I never used to understand why old folks say "Never do business with family (or close friends)."
When I was younger I assumed that there'd be no better people to do business with than family or friends. You know them best and they know you best, right?
Well, it didn't take long after high school and into my first full-time job - as a civilian aircraft maintenance machinist at the Naval Aviation Depot, Norfolk (VA) Naval Air Station - that I learned why you don't do biz with family or friends.
The simple answer? Money trading hands is never a friendly prospect. It's almost impossible for it to be. The exception being those independently wealthy among us, no one likes to give up money, even if they're getting something in return for it. Instinctively, we are suspicious that we're getting screwed.
In my machinist job I was making good money, enough to pay for college, pay rent, pay a car note...and loan money to friends. Inevitably a couple of my buddies never managed to pay me back. It made me salty, and our friendships faltered.
Fast-forward to today. I have three or four gray hairs now - my wife says six. And I've learned that the same rules about business and money and friendliness apply. The first two don't mix well with the latter.
A month ago, my wife got a new car after a couple of weeks of haggling with the dealer over the price. And it's a fine car. I drive it sometimes, though not often, 'cause it's a soccer mom car and it would make me borderline hypocrite for bumping hip-hop tunes in it.
Anyway, when we finally closed the deal my wife, a more savvy negotiator than me, told the dealer she wanted an electric cooler the manufacturer makes to plug into this car. It's a nice little convenient tool, especially for road trips and trips to the grocery on hot days.
The dealer agreed to throw in the cooler but said it had to be ordered and would take three to five days to arrive in the mail.
Four weeks later, no cooler.
I call the manager last Thursday and say "(Let's call him Fred) this is James Burnett. I know you're busy, but I'm wondering about that cooler."
Fred: "Hey buddy, how's it going?"
Me: "Great, everything's good. I can't complain."
Fred: "So what can I do for you?"
Me: "Well, like I said, I'm wondering if that cooler has arrived."
Fred: "Oh, yeah. I'll have to check with the parts department on that. Give me your number, and I'll call you back in a few minutes."
Later Thursday, no call from Fred.
Friday morning, no call from Fred.
Saturday, Fred: "Thank you for calling (the dealership), this is Fred."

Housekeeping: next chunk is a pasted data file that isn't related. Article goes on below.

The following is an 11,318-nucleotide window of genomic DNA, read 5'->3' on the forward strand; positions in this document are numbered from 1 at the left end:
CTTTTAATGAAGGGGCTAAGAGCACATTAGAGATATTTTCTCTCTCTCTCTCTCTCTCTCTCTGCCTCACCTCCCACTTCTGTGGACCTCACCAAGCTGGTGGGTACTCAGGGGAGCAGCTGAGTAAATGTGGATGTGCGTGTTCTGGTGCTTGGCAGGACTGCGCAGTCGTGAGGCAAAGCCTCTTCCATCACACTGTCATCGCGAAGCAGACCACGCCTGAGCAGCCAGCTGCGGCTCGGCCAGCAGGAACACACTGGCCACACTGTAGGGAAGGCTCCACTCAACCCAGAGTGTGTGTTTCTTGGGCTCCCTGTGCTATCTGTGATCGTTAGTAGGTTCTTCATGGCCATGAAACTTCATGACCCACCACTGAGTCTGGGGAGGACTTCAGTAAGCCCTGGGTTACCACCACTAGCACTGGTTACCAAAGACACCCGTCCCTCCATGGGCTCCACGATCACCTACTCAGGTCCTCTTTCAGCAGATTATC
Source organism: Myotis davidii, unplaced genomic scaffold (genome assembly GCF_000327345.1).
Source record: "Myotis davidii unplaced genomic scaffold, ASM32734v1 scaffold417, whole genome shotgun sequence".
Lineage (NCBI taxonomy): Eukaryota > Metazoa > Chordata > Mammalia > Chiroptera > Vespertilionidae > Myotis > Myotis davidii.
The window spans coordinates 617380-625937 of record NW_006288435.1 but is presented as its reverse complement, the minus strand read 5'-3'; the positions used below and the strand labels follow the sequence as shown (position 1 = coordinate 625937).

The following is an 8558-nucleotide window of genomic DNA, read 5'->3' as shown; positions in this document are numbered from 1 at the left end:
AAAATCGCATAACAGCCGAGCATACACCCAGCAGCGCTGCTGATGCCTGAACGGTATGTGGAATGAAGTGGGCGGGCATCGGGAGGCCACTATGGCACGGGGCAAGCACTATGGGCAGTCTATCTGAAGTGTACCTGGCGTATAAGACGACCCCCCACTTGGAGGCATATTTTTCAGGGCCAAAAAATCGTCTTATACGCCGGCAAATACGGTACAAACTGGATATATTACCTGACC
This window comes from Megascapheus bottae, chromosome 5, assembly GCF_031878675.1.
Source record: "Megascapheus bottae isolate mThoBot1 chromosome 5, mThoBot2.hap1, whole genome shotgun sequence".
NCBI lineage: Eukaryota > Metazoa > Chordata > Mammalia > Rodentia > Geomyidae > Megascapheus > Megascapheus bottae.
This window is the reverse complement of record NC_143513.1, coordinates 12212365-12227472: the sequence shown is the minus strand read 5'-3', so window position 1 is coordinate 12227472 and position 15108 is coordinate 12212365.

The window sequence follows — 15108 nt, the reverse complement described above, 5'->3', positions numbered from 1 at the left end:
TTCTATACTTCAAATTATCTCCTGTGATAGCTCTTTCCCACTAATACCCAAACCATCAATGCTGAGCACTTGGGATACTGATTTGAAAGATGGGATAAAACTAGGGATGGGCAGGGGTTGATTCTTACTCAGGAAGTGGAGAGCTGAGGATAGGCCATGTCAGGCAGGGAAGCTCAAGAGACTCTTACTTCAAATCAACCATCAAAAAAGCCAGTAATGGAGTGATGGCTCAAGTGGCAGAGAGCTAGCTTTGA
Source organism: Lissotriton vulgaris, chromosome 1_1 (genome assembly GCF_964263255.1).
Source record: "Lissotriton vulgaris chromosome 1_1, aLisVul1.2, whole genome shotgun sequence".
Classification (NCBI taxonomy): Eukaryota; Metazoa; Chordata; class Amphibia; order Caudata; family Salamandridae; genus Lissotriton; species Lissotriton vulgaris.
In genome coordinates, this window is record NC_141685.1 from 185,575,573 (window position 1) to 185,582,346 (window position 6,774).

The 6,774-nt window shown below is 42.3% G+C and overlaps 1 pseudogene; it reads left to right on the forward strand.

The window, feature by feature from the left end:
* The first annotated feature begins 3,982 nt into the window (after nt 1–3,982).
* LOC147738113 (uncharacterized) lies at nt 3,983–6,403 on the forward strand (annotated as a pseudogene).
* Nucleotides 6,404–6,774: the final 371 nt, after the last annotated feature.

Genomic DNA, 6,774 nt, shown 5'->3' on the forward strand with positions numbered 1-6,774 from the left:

Me: "Fred, it's James Burnett. I never heard back from you."
Fred: "Did I say I'd call you back this weekend, I thought I said first thing Monday morning?"
Me: "No, you didn't say that. You said in a few minutes...several days ago."
Fred: "Oh, OK, sorry about that. I must've been thinking Monday."
Me: "It's OK. So what did the part's department say?"
Fred: "Oh, they're closed for the day. I wish you had called an hour earlier, I could've checked with them then."
Me: "Well, did they ever return your call or give you an answer as to whether the cooler had arrived?"
Fred: "I'm not really sure."
At this point, let us pause and reflect. When the wife and I first encountered Fred in the dealership we laughed and joked with him. And then money changed hands. We signed on the dotted line and in exchange got a car. Suddenly, I'm not feeling so laughy anymore, because my instinct nags me that the dealership probably got the better of us. But what can you do? So the friendly element to this relationship at that point was ruined. And we hadn't even walked out of the dealership yet. Now, with an item related to the car still owed to me, Fred can't understand why I'm not feeling friendly vibes anymore.
Back to the convo
Me: "Fred, I'd like to know where the cooler is, and I'd like to know soon."
Fred: "I know, I know. And I swear first thing Monday morning, I'll have an answer for you. It may be there in the parts department already."
Me: "That's fine. I'll wait for your call on Monday."
Monday morning, no call from Fred.
Monday afternoon, no call from Fred.
Monday, evening, Fred: "Hi, this is Fred."
Me: "Fred, James Burnett. I never heard back from you."
Fred: "Yeah, I'm sorry the parts department is closed again for the day."
Me: "Fred, call me tomorrow with an answer."
Fred: "Will do, buddy. Thanks for your patience."
Me: "Fred, I have no patience. Call me tomorrow."
Tuesday morning, no call from Fred.
Tuesday afternoon, no call from Fred.
Tuesday evening, Fred: "Hi, this is Fred."
Me: "Fred, James Burnett. Where's the cooler?"
Fred: "Oh yeah, let me call over there right now. And I'll get back to you in five minutes."
Me: "That's fine."
Tuesday night, no call back from Fred.
This morning, no call from Fred.
This afternoon, Fred: "Hi, this is Fred."
Me: "Fred, this is James Burnett. Where's the cooler?"
Fred: "I just got off the phone with parts, and they told me it was on back order."
Me: "You told my wife, it would take three to five days."
Fred: "That's if it was in stock."
Me: "That makes no sense. If it was in stock, then you could walk over to the parts department, take it off the shelf and walk it back over to my wife. It wouldn't need to be ordered."
Fred: "True, my friend."
Me: "Fred, stop calling me friend."
Fred: "But we're cool."
Me: "No we're not. You seem to think I'm Cletus the slack-jawed yokel and that I just fell off the back of the yam wagon."
Fred" No, no! I swear, I wish I had a better answer for you."
Me: "If you don't have a cooler or an answer for me tomorrow, I swear I'll move into the lobby of your dealership and sleep on that crappy couch till the cooler arrives."
Fred: "It's OK, we're cool!"
Me: "What did I tell you about that?"
Fred: "OK, buddy. I'll call you with a better answer later."
Whether personal or business, money and friendliness just don't mix.